Fortean Photography: How to Fake a Phantom
The number one thing that has helped my photo analysis skills is the fact that I know how to create manipulated images with paranormal subjects. I will say, quickly, that if I ever photoshop paranormal subjects into a photograph, it is for promotional reasons or for visual storytelling purposes. I always make sure to note when a photograph has been manipulated.
In the spirit of this spooky month where we are focusing our attention to ghosts, I will teach you one quick way to photoshop a ghost into a scene. We are proud to partner with Madison Ghost Walks for this installment of Fortean Photography, and I will be editing this image in Adobe Photoshop CC.
Madison Ghost Walks recently launched their Ghost Tours at UW Madison. One stop on their tour is North Hall. This building rests near the top of Bascom Hill on the right side of the Abraham Lincoln statue if you're walking up facing him. North Hall was opened as the first building on the UW campus in September 1851 as the North Dormitory. It was declared a National Historical Landmark in 1965.
In the 1880’s, students reported seeing a ghost “skipping through the halls and vanishing.” Actually, it was a student named Samuel Whitney Trousdale from the class of 1882 playing a prank. Since this ghost story was a hoax, and since it's part of a tutorial, we felt this image to be an ethical photo manipulation.
To begin, I edited my photo of a row of windows on North Hall how I wanted it to look, and then found a free stock image of a sheet ghost. You can find free stock photos on websites such as Unsplash, Pexels, and Pixabay. I made sure to choose a black and white image where the ghost is white on a black background for the method I am using. First, I used the lasso tool to select the area around the ghost. Once selected, I went up to the toolbar and selected Select>Inverse so the marquee would then be in the space surrounding the ghost. Once this area is selected, hit delete and you will be left with your ghost.
To make my ghost transparent, I went to the layer panel and on the layer with the ghost, I choose the blending mode “Screen.” This will cause all the black in the image to disappear leaving us with a transparent, ghostly figure. I erased the bottom part of the ghost that wasn’t in the window frame.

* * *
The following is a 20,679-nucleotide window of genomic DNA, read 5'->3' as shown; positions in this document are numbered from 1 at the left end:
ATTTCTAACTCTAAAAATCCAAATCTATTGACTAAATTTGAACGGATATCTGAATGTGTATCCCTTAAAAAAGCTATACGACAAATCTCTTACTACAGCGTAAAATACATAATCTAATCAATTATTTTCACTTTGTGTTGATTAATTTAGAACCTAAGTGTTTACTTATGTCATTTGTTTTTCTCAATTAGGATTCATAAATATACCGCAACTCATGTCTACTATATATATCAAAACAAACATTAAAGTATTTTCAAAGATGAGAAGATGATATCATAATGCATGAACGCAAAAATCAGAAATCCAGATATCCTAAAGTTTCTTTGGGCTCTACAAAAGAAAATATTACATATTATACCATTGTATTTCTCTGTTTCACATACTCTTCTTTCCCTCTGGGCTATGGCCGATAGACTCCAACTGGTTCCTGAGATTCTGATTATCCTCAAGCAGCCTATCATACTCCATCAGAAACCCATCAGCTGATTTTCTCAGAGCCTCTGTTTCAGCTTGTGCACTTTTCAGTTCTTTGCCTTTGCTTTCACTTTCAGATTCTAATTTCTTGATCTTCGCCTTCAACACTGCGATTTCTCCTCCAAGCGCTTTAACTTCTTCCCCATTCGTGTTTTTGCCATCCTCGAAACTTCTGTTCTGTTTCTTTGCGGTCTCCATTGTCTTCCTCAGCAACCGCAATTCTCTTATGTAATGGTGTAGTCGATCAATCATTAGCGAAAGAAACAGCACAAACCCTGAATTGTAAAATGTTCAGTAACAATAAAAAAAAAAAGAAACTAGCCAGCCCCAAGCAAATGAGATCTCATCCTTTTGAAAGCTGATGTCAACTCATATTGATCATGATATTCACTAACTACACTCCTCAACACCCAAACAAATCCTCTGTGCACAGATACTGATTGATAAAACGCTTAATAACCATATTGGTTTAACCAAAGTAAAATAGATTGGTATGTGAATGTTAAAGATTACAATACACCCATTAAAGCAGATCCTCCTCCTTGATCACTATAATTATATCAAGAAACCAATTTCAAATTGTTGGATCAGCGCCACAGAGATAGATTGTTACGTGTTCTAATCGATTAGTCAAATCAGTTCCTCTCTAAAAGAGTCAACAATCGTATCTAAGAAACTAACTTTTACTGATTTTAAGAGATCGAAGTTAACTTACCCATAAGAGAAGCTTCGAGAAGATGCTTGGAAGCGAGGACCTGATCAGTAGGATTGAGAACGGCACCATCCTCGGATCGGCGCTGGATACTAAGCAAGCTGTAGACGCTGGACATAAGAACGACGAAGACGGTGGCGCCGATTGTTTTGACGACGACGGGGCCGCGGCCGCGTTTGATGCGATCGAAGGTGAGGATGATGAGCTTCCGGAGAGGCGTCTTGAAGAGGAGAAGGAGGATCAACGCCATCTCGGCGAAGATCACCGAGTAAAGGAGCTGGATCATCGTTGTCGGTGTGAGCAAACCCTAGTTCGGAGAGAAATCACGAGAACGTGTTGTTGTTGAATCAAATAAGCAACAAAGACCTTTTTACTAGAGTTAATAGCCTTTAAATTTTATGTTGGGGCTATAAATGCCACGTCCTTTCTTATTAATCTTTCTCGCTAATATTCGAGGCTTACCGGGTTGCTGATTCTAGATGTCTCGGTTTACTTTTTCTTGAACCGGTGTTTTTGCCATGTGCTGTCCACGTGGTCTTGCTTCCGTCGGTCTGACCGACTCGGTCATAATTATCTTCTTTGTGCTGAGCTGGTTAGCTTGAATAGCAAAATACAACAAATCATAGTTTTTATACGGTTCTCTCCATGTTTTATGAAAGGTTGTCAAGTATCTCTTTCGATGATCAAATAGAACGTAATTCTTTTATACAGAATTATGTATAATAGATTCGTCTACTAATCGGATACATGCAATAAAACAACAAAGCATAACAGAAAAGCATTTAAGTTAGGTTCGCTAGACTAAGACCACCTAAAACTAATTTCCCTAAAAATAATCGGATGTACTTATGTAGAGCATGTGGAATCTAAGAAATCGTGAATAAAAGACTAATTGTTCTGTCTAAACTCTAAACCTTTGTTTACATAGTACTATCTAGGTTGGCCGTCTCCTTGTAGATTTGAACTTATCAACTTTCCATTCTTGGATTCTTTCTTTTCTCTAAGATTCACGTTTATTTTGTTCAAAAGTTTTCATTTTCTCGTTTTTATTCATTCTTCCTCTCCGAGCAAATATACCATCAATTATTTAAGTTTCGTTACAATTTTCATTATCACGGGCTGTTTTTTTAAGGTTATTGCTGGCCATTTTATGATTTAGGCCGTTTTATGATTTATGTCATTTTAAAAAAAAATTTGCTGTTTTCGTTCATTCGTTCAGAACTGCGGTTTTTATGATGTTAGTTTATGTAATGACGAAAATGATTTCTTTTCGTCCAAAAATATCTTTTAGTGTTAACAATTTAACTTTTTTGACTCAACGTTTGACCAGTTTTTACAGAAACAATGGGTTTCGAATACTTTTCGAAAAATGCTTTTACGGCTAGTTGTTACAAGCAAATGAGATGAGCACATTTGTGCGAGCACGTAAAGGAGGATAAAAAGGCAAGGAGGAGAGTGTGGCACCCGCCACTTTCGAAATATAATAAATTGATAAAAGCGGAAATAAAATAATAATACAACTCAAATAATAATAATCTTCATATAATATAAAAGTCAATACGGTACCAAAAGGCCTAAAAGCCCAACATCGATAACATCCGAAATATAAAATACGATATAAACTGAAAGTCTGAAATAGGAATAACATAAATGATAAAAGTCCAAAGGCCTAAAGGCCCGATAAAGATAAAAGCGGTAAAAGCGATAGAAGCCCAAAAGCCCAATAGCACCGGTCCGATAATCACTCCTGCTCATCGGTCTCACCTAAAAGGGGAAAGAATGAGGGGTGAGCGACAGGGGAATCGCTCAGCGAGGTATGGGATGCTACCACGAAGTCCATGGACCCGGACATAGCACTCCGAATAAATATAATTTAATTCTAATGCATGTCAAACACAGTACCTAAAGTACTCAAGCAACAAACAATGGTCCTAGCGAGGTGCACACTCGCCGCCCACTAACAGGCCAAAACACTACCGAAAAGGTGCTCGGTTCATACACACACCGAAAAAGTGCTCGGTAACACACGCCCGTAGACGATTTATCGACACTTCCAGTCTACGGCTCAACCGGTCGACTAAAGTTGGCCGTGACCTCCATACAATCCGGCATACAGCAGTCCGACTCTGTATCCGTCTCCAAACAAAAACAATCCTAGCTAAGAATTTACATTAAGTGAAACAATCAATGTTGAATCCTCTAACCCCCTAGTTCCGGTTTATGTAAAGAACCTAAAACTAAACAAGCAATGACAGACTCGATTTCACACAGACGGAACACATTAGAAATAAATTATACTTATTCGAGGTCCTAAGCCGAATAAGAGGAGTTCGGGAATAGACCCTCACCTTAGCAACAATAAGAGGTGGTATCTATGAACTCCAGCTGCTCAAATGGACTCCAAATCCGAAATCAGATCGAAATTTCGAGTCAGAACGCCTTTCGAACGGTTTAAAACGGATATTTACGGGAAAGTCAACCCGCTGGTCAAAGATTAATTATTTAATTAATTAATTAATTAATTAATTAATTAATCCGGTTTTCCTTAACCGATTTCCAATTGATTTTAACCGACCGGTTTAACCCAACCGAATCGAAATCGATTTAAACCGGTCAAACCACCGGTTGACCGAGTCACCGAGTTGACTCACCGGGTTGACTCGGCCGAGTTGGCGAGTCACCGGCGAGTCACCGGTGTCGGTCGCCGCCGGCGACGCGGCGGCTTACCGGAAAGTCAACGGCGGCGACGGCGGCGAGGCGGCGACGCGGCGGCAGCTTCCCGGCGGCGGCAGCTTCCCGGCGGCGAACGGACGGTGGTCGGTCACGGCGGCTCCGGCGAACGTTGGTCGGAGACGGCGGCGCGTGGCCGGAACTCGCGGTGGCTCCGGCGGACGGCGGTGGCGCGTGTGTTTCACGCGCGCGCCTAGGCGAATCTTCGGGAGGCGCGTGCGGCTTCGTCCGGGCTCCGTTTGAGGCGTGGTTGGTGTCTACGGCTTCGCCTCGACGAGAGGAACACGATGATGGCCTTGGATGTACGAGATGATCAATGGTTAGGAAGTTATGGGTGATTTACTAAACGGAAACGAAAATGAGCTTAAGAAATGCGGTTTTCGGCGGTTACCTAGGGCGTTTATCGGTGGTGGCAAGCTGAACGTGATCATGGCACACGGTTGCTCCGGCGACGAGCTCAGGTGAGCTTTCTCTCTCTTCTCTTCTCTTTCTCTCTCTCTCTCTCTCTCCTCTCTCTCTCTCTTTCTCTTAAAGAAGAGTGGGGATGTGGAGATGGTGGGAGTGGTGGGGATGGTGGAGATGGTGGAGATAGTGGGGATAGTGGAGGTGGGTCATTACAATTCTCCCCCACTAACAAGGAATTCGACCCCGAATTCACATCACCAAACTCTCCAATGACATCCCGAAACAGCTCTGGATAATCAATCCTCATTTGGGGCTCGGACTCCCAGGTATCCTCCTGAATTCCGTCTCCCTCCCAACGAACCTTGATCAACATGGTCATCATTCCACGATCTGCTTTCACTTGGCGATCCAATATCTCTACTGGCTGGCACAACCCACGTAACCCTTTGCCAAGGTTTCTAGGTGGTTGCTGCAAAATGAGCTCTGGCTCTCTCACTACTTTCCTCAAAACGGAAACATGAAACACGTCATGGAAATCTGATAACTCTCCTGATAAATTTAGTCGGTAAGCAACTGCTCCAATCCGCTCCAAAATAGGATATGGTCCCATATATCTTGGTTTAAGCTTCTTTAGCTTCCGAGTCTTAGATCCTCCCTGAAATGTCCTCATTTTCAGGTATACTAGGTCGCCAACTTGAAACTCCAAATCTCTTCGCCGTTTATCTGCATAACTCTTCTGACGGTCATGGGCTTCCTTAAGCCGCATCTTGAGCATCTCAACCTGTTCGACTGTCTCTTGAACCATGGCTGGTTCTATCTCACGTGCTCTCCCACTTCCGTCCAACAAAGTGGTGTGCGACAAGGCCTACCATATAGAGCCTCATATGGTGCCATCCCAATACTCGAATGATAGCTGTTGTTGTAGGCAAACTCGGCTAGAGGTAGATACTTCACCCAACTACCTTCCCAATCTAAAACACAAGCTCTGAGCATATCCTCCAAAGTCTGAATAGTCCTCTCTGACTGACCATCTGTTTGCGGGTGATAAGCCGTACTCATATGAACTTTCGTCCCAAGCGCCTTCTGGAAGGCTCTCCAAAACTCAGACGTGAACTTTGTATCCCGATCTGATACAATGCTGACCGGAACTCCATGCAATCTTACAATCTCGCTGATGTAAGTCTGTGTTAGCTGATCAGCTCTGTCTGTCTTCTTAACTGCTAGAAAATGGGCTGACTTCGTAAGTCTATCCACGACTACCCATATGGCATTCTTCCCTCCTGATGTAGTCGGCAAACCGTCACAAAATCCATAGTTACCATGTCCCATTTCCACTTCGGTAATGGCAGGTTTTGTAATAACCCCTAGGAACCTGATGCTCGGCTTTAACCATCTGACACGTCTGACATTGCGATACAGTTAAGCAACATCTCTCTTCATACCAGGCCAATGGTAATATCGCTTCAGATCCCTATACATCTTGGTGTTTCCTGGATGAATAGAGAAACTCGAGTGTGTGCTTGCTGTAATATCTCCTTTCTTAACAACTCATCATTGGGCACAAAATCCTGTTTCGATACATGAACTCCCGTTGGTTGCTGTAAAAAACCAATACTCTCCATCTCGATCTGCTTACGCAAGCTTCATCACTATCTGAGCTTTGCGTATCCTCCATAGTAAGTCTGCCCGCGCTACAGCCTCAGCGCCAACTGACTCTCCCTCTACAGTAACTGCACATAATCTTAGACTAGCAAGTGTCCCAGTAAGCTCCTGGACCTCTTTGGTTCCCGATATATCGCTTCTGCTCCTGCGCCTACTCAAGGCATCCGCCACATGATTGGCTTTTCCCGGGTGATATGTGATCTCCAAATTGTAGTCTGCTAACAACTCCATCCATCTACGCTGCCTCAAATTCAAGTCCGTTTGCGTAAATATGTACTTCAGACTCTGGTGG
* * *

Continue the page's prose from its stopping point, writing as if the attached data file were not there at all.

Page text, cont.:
Using the move tool, I dragged the ghost over to the window where I want it to be looking from. Since the ghost is front-facing straight on in the original, I wanted its figure to follow the same angle as the window. I did this by going Edit>Transform>Distort. In doing this and being as realistic as possible, the image becomes more convincing.
I wanted to make the ghost look as though it was inside looking out through the window. To do this, I went down to my layer panel, selected my background layer, and made a copy of the background by dragging it onto the “Create new layer” icon at the bottom of the panel. I then dragged this layer to the very top and selected the blending mode “multiply” which causes the layer to become transparent and slightly darker which gives the illusion that the ghost is behind the window.
There are many ways in which one can photoshop ghosts, but this is definitely one of the easier ways, and it is enough to tell the tale of North Hall and the “ghost” that once haunted it.
If you are going to photoshop ghosts, please do so responsibly and always mention if you have manipulated an image and why. There are enough hoaxers out there in the world, and a lot of people experience things they can’t explain, and are embarrassed to tell their story because of the stigma attached to experiencing the unexplained--to which hoaxing contributes. Why degrade someone’s shocking, strange experience and contribute to a system that causes them to feel like weirdos? Let’s keep the fortean world honest.
If you are ever in Madison, Wisconsin please consider checking out Madison Ghost Walks’ UW Campus Ghost Tour and their Downtown Madison tour as well. Tours run as long as the weather is decent from Spring until around Halloween.